FIRST CAPITAL ABN AMRO EQUITIES SELL-OUT
Disinvestment irrespective of whatever its reasons been is feared to send wrong signals to the foreign investors
By Syed M. Aslam
Oct 16 - 22, 2000
ABN AMRO Asia Limited Hong Kong has sold its entire 76 per cent equity stake in First Capital ABN AMRO Equities (Pakistan) Limited (FCAAE), a corporate brokerage firm. The buyer is First Capital Securities Corporation Limited (FCSC), a stock market listed company, which not only owns the remaining equity but also manages the brokerage operations for FCAAE in the country.
The FCSC has called an extraordinary general meeting at its registered office in Lahore on the 27th of this month. Besides transacting ordinary business of confirming the minutes of the previous extraordinary general meeting, the meeting will also transact special business which includes passing of resolution to authorise the chief executive of the company to negotiate, finalise and execute the purchase of the 76 per cent equity stake and to change the name of FCAAE to 'First Capital Equities Limited (FCEL).' The resolutions and their implementation has to get the approval of the Securities and Exchange Commission of Pakistan.
FCAAE was incorporated in Pakistan on January 26, 1995 and its main activity includes share brokerage and conducting business research and its publication. In 1998, FCAAE was rated as the number one brokerage house in Pakistan by 'Asia Money' magazine for its order execution capability and number two in Specialist Research categories. In addition, a poll of American and Asian Fund Managers' conducted by Reuters also placed FCAAE as the number one brokerage house in Pakistan.
The FCAAE has decided to sell its entire 7.602 million shares for Rs one million or a throw away price of just Rs 0.1315 per share. This is indeed an extremely bargain deal for the FCSC as the membership card of the Karachi Stock Exchange alone carries a price tag of over Rs 35 million. While FCSC has said that it has been approached by the ABN AMRO Hong Kong to sell its entire shareholding in FCAAE 'due to its change in regional business strategy' the offloading at surprisingly nominal price, the haste and the manner betrays its claim. While FCAAE's loss is an immense gain for FCSC at hard-to-refuse bargain price.
Observers attribute the surprising sell-off on the finding of the Etrat Rizvi inquiry committee investigating the stock market fiasco in the country this May. The committee had named FCAAE as one of the four brokerages allegedly acting as 'front runners' for the suspended stock broker billionaire Mian Iftikhar Shafi at Lahore. FCAAE was also one of nine brokerages in Karachi whose records were checked by the inspectors of Securities and Exchange Commission of Pakistan early last month apparently to find a clue of its involvement in the stock crisis of May.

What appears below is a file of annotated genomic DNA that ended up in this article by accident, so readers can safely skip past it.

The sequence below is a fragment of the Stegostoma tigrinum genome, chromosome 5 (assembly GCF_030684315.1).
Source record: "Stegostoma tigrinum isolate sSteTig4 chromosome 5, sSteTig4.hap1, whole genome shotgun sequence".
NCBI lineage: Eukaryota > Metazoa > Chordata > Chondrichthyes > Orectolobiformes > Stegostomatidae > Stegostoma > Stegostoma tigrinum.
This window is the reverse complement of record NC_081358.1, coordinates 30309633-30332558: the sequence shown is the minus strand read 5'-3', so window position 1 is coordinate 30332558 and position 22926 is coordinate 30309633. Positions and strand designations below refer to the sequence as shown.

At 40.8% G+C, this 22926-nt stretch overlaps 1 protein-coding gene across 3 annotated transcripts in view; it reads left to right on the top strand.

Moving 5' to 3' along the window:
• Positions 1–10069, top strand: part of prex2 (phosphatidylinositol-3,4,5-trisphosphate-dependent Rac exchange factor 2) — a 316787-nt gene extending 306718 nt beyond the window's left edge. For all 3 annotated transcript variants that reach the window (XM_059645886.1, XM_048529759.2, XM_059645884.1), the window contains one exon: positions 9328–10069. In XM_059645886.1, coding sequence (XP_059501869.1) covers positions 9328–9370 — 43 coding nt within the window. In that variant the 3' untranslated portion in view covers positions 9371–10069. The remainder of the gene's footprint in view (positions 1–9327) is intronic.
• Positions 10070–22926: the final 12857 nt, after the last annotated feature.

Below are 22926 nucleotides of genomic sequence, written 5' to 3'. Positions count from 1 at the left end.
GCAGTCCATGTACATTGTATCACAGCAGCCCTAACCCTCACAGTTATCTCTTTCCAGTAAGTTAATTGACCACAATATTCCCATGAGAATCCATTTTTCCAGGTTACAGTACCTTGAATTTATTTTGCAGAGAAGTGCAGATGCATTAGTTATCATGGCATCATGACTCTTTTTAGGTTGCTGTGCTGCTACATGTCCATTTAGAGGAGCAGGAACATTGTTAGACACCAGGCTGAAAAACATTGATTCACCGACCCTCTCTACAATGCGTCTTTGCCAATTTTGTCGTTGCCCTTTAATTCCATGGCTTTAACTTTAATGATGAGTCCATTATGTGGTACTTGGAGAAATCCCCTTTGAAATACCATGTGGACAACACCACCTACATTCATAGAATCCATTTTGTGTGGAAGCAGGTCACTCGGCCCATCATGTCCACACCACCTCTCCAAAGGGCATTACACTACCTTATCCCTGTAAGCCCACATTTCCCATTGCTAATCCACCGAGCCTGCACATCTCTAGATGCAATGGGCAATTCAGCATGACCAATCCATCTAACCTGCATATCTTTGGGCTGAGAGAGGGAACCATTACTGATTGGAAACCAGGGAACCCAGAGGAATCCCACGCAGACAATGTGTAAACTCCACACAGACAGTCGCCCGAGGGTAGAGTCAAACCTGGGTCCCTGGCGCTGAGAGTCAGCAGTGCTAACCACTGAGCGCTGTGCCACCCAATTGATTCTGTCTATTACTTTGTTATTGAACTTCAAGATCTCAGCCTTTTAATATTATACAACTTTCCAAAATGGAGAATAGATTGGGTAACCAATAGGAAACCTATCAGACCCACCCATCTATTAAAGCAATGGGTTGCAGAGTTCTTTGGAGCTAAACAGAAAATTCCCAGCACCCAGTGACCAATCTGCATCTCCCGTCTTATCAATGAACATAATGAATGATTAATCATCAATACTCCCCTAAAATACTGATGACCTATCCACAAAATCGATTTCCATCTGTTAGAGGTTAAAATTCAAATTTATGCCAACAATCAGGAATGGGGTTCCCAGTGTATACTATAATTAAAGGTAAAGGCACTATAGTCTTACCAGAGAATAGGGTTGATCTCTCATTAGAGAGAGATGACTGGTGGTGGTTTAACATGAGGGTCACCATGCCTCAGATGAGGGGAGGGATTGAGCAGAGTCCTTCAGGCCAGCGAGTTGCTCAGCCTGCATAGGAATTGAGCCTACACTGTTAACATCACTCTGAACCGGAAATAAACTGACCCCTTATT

The decision to disinvest its entire investment in FCAAE by its parent company in Hong Kong, ABN AMRO Asia Limited, in what looks like extreme haste and at exceptionally nominal price is seen by the observers in the backdrop of the May stock crisis and the investigations that followed. It is viewed as a way-out to minimise the damage that it has done to tarnish the image of a company otherwise held in high esteem internationally. But the disinvestment irrespective of whatever its reasons been is feared to send wrong signals to the foreign investors for the ultimate loss of the country.
Talking to PAGE, Director of AKD SECURITIES, Faisal Bengali attributed the sell-off on the investigation of the May stock prices which implicated FCAAE. He expressed fears that irrespective of the reasons the disinvestment would send wrong signals tarnishing the image and huge loss of trust for the potential foreign investors. A number of foreign brokerage offices have already closed their operations in the country and the rest of remaining two to three are feared to get influenced to take the leap due to the dwindling image and the increasing loss of trust, he added. This is all the more worrying as foreign brokerages are not coming into the country while many of the existing ones have and are in the process of wrapping up their operations in the country, he added.
He stressed that while it is the ABN AMRO securities which has lost money, because despite holding 76 per cent of the equity the brokerage operations were carried out by the FCSC, the disinvestment would have a direct impact on the national economy resulting from loss of trust and negative image which it reflects. The disinvestment should be seen in the greater perspective than that of a foreign investor losing money the spillover of which would now be borne by the local economy.
The chairman and chief executive of FCSC, Salmaan Taseer, has been appointed the first chief executive of First Capital Equities Limited, the changed name of FCAAE, for a period of three years with effect from the date of transfer of the 76 per cent remaining shares. He has agreed that the FCSC has got FCAAE cheap but 'nevertheless at a negotiated price.' That 'negotiated price', however, has turned many heads posing all sorts of questions whose answers will only be provided by the passage of time.